In 1999, Robin Chase, then 40, was raising three kids in Cambridge, Mass., with no car (her husband took the family car to work). She didn't want the cost or bother of owning a second car, but, she says, "you can only borrow the neighbors' cars so much." A friend told Chase about a car-sharing program in Europe. "I thought, Wow! That's what I want!" She also realized that the Internet and wireless technology would enable people to reserve vehicles and then unlock and drive them with special cards.
By January 2000, Chase, who is a graduate of Wellesley and MIT, had written a business plan with her friend Antje Danielson, who had done transportation-related research at Harvard. They financed their start-up with $75,000; Chase became the CEO, and by June Zipcar had two cars on the street in Cambridge and one in Boston's Beacon Hill neighborhood. "The idea was tremendously exciting, but that was just 1% of it," she says. "The rest of it was working, slogging, forcing, pushing and fighting to make it happen -- a lot like childbirth." Zipcar now operates in 14 cities and at more than 230 U.S. colleges, with more than 560,000 members who can rent cars by the hour or the day. Its initial public offering in April was a resounding success.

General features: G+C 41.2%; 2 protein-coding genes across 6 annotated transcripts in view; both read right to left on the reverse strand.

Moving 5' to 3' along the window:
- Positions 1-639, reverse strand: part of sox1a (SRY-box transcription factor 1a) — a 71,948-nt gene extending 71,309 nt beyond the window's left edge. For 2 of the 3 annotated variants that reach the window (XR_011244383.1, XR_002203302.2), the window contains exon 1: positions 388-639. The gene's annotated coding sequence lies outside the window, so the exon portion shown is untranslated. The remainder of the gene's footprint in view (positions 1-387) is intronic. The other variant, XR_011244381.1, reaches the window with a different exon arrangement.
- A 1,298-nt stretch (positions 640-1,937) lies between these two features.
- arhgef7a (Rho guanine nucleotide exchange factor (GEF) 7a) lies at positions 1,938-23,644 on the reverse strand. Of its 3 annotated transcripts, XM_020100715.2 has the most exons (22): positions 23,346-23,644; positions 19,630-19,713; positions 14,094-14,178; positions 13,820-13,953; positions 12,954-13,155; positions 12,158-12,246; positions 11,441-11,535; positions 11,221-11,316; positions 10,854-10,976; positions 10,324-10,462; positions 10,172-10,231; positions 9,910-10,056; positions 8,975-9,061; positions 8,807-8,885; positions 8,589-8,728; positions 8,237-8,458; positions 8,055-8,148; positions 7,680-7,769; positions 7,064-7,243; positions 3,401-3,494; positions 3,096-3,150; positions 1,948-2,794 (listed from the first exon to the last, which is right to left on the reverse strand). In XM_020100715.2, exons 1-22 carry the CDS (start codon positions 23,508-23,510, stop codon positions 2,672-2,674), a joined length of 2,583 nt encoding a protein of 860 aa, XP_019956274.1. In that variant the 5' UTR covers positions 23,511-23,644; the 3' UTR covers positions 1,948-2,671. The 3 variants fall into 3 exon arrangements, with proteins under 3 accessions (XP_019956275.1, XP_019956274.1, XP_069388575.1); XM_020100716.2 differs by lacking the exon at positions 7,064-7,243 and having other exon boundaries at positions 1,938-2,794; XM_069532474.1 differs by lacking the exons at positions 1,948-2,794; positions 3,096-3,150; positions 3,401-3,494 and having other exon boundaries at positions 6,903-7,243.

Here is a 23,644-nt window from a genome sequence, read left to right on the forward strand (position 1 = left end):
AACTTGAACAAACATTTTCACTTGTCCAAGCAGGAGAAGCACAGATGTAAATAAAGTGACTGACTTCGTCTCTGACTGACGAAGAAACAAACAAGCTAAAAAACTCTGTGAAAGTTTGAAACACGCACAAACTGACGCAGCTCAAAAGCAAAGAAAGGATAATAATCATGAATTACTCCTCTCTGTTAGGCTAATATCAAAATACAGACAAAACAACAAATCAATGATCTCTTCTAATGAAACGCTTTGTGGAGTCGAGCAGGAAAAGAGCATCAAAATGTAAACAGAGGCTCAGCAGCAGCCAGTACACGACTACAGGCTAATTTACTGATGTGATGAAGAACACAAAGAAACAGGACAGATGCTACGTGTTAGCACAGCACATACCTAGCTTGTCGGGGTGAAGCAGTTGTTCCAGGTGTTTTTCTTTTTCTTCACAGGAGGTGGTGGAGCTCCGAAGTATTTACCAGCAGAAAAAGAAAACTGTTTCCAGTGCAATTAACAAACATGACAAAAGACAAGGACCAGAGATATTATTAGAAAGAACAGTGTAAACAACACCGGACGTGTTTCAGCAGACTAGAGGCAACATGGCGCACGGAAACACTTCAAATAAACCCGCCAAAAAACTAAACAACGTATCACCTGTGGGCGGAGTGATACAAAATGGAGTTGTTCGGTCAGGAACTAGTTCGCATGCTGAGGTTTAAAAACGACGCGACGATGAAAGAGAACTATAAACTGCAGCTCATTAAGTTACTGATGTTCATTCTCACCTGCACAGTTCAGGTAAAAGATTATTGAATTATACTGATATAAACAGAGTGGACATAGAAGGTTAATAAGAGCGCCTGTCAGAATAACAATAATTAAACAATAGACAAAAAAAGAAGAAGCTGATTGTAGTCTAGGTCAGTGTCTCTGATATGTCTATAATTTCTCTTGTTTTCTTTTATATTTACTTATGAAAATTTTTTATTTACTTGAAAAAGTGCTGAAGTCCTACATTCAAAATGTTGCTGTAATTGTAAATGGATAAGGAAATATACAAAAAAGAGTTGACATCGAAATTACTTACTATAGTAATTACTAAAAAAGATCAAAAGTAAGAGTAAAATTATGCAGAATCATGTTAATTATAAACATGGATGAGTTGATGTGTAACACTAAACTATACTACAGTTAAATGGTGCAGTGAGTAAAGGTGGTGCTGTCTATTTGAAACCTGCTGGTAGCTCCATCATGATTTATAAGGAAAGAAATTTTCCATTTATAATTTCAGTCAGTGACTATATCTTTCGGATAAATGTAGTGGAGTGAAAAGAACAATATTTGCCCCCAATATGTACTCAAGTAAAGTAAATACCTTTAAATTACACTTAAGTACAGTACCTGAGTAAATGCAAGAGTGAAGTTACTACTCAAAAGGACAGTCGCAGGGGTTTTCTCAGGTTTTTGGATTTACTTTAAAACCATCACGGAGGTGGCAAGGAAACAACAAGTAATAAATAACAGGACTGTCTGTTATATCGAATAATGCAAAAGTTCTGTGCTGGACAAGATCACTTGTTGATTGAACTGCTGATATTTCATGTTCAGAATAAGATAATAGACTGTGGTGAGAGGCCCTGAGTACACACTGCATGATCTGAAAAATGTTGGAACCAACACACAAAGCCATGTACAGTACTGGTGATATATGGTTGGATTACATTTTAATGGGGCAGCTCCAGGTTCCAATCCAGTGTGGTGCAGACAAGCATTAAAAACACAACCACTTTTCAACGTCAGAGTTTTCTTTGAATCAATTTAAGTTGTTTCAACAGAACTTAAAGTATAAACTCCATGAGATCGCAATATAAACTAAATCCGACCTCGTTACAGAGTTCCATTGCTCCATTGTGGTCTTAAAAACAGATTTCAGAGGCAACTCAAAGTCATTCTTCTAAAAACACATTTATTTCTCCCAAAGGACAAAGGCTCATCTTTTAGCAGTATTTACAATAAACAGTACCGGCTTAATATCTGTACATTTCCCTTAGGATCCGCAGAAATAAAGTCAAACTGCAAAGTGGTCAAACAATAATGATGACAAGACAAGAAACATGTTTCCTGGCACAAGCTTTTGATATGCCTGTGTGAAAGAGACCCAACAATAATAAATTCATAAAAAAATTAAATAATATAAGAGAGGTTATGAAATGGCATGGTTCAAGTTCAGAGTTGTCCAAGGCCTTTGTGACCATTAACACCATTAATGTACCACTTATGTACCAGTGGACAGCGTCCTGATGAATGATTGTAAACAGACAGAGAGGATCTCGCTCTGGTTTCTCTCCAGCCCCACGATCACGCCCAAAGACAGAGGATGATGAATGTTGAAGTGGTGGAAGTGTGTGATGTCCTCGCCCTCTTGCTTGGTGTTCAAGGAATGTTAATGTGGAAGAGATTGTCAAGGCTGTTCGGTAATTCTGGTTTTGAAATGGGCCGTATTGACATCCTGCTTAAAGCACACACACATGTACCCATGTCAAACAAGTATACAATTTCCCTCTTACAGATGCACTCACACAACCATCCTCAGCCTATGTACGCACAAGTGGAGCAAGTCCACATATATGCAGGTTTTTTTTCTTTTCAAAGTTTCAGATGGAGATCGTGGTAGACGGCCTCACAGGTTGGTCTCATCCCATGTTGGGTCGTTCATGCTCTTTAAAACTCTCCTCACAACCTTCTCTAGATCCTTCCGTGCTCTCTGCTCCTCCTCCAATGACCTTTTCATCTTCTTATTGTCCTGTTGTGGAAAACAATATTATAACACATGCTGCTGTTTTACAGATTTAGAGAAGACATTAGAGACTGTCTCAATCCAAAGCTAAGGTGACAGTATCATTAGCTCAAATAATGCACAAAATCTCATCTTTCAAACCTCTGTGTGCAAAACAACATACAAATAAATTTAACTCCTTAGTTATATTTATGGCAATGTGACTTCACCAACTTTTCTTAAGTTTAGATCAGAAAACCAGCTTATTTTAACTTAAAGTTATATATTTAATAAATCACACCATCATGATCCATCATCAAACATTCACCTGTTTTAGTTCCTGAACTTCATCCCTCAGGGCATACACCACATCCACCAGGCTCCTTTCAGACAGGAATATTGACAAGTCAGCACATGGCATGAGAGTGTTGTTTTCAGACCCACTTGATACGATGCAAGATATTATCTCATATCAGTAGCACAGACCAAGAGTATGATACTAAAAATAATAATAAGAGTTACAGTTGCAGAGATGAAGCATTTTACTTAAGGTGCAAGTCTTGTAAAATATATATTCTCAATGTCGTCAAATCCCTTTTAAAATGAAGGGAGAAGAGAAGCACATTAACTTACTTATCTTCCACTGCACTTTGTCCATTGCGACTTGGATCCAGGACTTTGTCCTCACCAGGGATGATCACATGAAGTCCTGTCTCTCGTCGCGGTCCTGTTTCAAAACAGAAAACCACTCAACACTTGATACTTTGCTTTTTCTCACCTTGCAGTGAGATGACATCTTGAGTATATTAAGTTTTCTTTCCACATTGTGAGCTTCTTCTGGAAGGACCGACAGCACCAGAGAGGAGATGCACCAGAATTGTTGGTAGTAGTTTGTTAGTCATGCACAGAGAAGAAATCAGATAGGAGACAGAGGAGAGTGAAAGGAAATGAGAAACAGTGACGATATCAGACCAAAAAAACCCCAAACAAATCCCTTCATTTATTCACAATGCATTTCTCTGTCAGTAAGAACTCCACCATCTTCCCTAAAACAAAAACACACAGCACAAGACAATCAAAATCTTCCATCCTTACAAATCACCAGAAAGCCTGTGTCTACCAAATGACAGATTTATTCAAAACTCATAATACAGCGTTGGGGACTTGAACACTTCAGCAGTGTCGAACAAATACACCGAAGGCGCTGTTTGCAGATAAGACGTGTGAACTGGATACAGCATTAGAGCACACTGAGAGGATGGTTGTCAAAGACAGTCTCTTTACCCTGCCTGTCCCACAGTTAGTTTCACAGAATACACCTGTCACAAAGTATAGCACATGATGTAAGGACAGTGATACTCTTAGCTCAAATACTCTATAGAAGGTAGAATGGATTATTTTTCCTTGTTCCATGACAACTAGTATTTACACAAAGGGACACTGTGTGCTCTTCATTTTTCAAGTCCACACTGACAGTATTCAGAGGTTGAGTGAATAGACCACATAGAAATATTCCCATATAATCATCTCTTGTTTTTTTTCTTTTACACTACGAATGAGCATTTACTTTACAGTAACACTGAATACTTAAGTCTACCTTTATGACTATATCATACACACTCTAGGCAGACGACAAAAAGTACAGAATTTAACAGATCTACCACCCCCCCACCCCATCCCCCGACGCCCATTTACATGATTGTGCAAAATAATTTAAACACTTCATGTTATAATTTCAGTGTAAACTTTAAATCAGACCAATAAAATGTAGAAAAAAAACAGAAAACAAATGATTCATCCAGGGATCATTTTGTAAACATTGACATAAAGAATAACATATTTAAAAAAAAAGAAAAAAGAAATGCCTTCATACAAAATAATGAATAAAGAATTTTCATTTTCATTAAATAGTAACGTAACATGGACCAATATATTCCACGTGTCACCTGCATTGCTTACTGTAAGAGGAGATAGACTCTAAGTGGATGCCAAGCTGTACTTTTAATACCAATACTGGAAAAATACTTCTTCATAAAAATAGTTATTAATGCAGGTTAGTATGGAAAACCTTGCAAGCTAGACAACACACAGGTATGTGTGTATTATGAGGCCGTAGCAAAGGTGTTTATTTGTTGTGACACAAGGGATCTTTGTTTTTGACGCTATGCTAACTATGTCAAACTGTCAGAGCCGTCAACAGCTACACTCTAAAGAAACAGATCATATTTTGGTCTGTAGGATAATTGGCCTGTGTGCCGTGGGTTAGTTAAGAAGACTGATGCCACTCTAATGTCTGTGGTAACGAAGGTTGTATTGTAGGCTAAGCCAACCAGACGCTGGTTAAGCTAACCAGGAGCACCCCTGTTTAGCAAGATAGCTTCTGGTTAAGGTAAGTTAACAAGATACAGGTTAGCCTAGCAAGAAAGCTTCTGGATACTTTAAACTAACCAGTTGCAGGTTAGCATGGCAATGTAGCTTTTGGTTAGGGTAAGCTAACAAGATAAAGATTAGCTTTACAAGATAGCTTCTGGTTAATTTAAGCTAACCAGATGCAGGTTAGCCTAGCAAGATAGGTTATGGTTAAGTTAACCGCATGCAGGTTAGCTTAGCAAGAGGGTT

Chase calls herself a transportation innovator, on a mission to share resources. She is more comfortable as an idea person than as an executive. She left Zipcar in 2003, then in 2007 co-founded GoLoco, billed as the first company to combine ride sharing, social networks and easy payment.
Her latest venture, called Buzzcar, focuses on car sharing in your own neighborhood. She is rolling it out in Paris, where car ownership is expensive. Chase jokes that Buzzcar will create "autopreneurs." She is pleased to report that the owner of a Porsche has added his car to the network.